• Check the microchip ID.
  • Check the hash of the ROM.

Two revisions of Link’s Awakening are exactly the same if they have the same microchip ID or the same hash. However, checking the microchip ID requires to open the cartridge while checking the hash requires to extract the ROM from the game. None of them is trivial. The version numbers for Link’s Awakening microchips are as follows:

  • Link’s Awakening: DMG-ZL_-_ (e.g. DMG-ZLJ-0).
  • Link’s Awakening DX: DMG-AZL_-_ (e.g. DMG-AZLD-1).
  • There is one exception to this rule: the Quebec black and white version ID is DMG-ZCF-0.

The last digit in the microchip ID corresponds to the revision number of the microchip. The total number of Link’s Awakening different revisions corresponds to the number of unique microchip IDs.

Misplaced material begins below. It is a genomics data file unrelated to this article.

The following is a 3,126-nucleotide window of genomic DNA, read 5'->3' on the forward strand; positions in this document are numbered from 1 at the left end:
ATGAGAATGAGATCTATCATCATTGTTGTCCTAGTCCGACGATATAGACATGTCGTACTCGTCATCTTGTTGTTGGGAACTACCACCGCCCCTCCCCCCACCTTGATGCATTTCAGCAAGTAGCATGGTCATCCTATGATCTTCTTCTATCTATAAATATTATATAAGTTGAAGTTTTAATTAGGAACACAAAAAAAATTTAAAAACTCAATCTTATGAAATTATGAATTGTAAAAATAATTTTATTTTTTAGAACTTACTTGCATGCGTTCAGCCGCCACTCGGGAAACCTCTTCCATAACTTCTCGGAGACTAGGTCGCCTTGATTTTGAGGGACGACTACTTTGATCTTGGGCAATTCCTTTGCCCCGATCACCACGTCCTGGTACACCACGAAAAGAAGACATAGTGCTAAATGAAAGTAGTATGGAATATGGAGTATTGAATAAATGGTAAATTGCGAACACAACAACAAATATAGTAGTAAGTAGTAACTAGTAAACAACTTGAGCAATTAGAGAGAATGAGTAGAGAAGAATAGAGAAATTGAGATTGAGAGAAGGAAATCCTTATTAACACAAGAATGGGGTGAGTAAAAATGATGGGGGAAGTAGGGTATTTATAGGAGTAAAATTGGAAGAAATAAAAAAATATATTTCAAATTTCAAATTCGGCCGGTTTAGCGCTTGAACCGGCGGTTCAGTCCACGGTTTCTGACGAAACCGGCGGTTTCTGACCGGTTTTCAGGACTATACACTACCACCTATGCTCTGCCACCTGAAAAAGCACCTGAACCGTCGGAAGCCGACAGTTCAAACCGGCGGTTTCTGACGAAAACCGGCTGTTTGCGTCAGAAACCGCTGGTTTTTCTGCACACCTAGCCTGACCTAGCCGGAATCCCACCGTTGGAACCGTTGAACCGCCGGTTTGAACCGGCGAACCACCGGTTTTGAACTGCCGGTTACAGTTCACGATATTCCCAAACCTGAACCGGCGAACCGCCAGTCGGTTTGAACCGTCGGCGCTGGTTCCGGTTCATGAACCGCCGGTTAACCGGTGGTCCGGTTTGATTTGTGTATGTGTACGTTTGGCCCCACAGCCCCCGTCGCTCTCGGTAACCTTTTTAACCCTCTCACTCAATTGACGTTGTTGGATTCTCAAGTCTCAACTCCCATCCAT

I managed to create the following table thanks to many websites (especially DAT-o-MATIC). This table tries to match the microchip ID, the cartridge ID and the MD5 hash of as many Link’s Awakening (DX) revisions as possible (Game Boy and Game Boy Color only):

Link’s Awakening
Microchip ID Cartridge ID MD5
DMG-ZCF-0 DMG-ZC-CAN DD0752E29D7754AE3249F32BF0352811
DMG-ZLE-2* DMG-ZL-EUR, DMG-ZL-USA-1 69D643BF4E37B3C133518517338B6A1C
DMG-ZLF-0 DMG-ZL-FRA 5BC0913D533000522C7C9CAC1EF6F97F
DMG-ZLJ-0* DMG-ZLJ* AE08C1F73F822116060EF58293B94ED8*
Link’s Awakening DX
Microchip ID Cartridge ID MD5
DMG-AZLD-0 DMG-AZLD-NOE E91FD46E7092D32CA264F21853F09539*
DMG-AZLD-1 DMG-AZLD-NOE B0080C2F1919A4BB0EA73B788F4A6786
DMG-AZLE-0 DMG-AZLE-USA 07C211479386825042EFB4AD31BB525F
DMG-AZLE-1* DMG-AZLE-USA-1* 1043FD167D0ED9C4094E3C9D8E757F1E